Cedar donation supports Indigenous learning in Burnaby

Elder Alice Guss harvests a cedar log
/ Indigenous relations, Environment

“Ho-Chuk-Hay-Kay-Yay.” The students stand before a cedar log in a sunny school courtyard and repeat the words. Shared by Skwxwú7mesh Úxwumixw (Squamish Nation) Elder Alice Guss the phrase is pronounced ho-chuck-hay-kay-yay and is the Nation’s traditional way of saying thanks to the cedar for giving its life.

About 30 students from Burnaby North Secondary School in BC’s Lower Mainland have come together on National Indigenous Peoples Day to help harvest the cedar log and learn about its importance to local First Nations.

“We will bring this tree back to life, in the bracelets and baskets we make from its bark and the carvings we make from its timber,” Elder Guss explains to the students.

“For Skwxwú7mesh Úxwumixw, the cedar is known as the tree of life. We use it from the day we were born – and are placed on mats weaved from cedar bark – until the day that we die, for our transportation and longhouses, as well as our tools, cooking ware and hats.”

Cedar log gives students a hands-on experience

The cedar log will form part of Burnaby North Secondary’s Indigenous education program, with students getting hands on experience helping strip its bark and carve its timber. Today, Elder Guss is visiting the school to share traditional knowledge with the students about cedar trees, and their value and uses for Skwxwú7mesh and other local First Nations.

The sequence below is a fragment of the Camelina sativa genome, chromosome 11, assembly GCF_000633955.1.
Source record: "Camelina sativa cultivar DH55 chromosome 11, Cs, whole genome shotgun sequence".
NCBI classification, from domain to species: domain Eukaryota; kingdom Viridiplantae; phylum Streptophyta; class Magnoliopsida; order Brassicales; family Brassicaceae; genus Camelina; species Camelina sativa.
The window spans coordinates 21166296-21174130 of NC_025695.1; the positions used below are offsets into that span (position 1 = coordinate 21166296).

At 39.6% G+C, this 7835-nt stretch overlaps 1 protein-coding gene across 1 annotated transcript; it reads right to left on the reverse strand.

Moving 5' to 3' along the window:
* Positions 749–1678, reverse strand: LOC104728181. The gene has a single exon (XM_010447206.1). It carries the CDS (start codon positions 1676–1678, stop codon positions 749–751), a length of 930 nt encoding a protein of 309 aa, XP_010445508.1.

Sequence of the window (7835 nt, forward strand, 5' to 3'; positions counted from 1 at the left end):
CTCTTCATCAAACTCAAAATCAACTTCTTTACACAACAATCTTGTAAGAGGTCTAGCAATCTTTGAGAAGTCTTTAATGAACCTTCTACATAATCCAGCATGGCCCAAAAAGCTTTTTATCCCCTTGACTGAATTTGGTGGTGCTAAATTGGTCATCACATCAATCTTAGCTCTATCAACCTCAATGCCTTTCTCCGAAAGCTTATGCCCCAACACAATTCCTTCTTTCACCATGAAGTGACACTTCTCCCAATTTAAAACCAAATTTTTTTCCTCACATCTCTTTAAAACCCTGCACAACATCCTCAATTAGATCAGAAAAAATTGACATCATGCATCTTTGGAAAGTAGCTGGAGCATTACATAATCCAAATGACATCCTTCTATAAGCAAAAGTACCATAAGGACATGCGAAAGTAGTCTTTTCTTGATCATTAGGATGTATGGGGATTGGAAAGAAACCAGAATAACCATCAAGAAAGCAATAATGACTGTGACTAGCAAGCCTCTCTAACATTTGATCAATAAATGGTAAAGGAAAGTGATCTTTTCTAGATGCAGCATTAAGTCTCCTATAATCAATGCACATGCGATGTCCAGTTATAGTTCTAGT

The students start by harvesting the bark traditionally, making a horizontal cut about the width of two hands at the base of the log and pulling up using their hands to take “only what the tree offers”.

“Removing the bark like this helps teach patience and respect,” explains Elder Guss.

The cedar bark is then separated into inner and outer layers. The inner layer will be soaked so that it can be weaved into everything from baskets and bracelets to walls and tables.

Elder Alice Guss with her hands on a cedar log
Cedar log donated by FortisBC
Cedar log donated by FortisBC being harvested

Bringing new life to cedar logs

The cedar was one of 20 recently shared with First Nation communities, and Indigenous educational, recreational and cultural organizations. The cedars needed to be removed for safety reasons during gas line construction in Burnaby.

Greg Edgelow, Indigenous relations manager at FortisBC, helped organize the cedar donations, including preparing and delivering the logs.

“It is important for FortisBC to support educational activities that brings together First Nation Knowledge Keepers and young students who are eager to learn about and keep alive Indigenous cultural traditions,” Greg says. “Our cedar log donation initiative started as part of the Pattullo Gas Line Replacement project and due to its success is now being considered for other projects within the company.”

FortisBC is installing a new gas line in Burnaby to replace the capacity it will lose when a line on the Pattullo Bridge is removed, with work underway on Sperling Avenue, Glencarin Drive, Freeway Trail, Lakefield Drive and 4th Street.